Wednesday, January 09, 2008

Al Green delivers that old time religion

Two miles South of Graceland, just West of Elvis Presley Boulevard in Memphis, sits a modestly-sized church, just past a stretch of rural homes. It's here you'll find the Full Gospel Tabernacle Church. And though they operate a prayer line and food bank, you'll be hard pressed to get someone on the phone there- no doubt they're weary of inquiries about their famous minister. Like the gospel says, you must seek them and him out.

And so the Sunday just after Christmas and two days before the new year, I took a chance and drove out there in the morning in the hope that services would indeed be presided over by none other than soul legend Al Green. Supposedly, he does run the services there unless he's on tour. And though he lives in the area, he rarely makes it out to Memphis for any shows or celebrations though he's often asked to. Instead, he keeps his routine duties at the church, going back to December 1976 when it was founded, not long after he swore off his pop life for a while (brought on by the violent end of a relationship).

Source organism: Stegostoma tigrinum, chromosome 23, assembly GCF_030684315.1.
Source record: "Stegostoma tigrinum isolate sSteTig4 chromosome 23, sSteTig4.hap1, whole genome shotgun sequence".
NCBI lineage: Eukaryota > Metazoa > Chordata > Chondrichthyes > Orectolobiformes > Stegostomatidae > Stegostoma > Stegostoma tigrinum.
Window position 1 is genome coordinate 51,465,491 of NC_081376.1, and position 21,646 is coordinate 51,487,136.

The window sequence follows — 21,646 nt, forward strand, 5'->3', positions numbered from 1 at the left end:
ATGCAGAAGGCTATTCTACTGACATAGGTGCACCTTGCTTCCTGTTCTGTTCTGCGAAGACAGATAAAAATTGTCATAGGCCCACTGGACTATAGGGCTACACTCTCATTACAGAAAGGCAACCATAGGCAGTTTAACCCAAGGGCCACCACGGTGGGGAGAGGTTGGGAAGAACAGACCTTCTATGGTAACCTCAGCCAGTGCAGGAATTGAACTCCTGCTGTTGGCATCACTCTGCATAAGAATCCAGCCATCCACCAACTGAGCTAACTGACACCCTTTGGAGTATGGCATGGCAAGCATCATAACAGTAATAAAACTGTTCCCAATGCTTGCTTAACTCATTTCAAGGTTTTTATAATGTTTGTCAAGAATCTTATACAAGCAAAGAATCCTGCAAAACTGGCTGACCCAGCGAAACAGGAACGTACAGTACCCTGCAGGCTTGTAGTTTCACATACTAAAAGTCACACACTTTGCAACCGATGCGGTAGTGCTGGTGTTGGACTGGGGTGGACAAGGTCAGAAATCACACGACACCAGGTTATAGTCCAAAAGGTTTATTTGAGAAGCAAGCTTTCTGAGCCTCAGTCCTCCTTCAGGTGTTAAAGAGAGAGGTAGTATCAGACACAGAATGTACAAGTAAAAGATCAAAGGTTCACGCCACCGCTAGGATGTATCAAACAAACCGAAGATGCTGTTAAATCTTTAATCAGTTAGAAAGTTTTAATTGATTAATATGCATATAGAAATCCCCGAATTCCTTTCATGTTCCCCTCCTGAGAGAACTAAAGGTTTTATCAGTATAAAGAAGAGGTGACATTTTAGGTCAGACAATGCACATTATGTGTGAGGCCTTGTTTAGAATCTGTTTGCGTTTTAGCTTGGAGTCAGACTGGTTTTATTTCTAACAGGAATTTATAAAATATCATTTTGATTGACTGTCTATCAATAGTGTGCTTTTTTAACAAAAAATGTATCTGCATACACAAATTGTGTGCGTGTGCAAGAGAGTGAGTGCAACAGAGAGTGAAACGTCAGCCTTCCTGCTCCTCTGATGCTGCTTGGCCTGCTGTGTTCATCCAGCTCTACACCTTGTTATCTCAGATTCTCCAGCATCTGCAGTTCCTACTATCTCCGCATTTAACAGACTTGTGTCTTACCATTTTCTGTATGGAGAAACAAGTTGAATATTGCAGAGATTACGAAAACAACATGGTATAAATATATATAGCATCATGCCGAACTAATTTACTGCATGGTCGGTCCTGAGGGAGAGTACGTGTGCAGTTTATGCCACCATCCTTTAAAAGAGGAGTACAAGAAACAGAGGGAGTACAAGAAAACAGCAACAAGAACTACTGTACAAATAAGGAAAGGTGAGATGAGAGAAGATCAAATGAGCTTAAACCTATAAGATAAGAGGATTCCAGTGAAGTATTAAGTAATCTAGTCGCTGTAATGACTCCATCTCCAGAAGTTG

Thirty years is a long time to be leading a church so there's no questioning his commitment though with me being Jewish and my girlfriend being Episcopalian who couldn't remember the last time she'd been to a service, there was plenty of reason to question our own commitment. I had rarely been to a church myself (much less a synagogue). One of the last times I went was about 20 years ago and even then I embarrassed myself and the minister at a Bible study (long story) and on my Facebook profile, I list myself as an "orthodox agnostic." But when we're talking about one of the 20th century's greatest singers and a living legend, I'll gladly make an exception.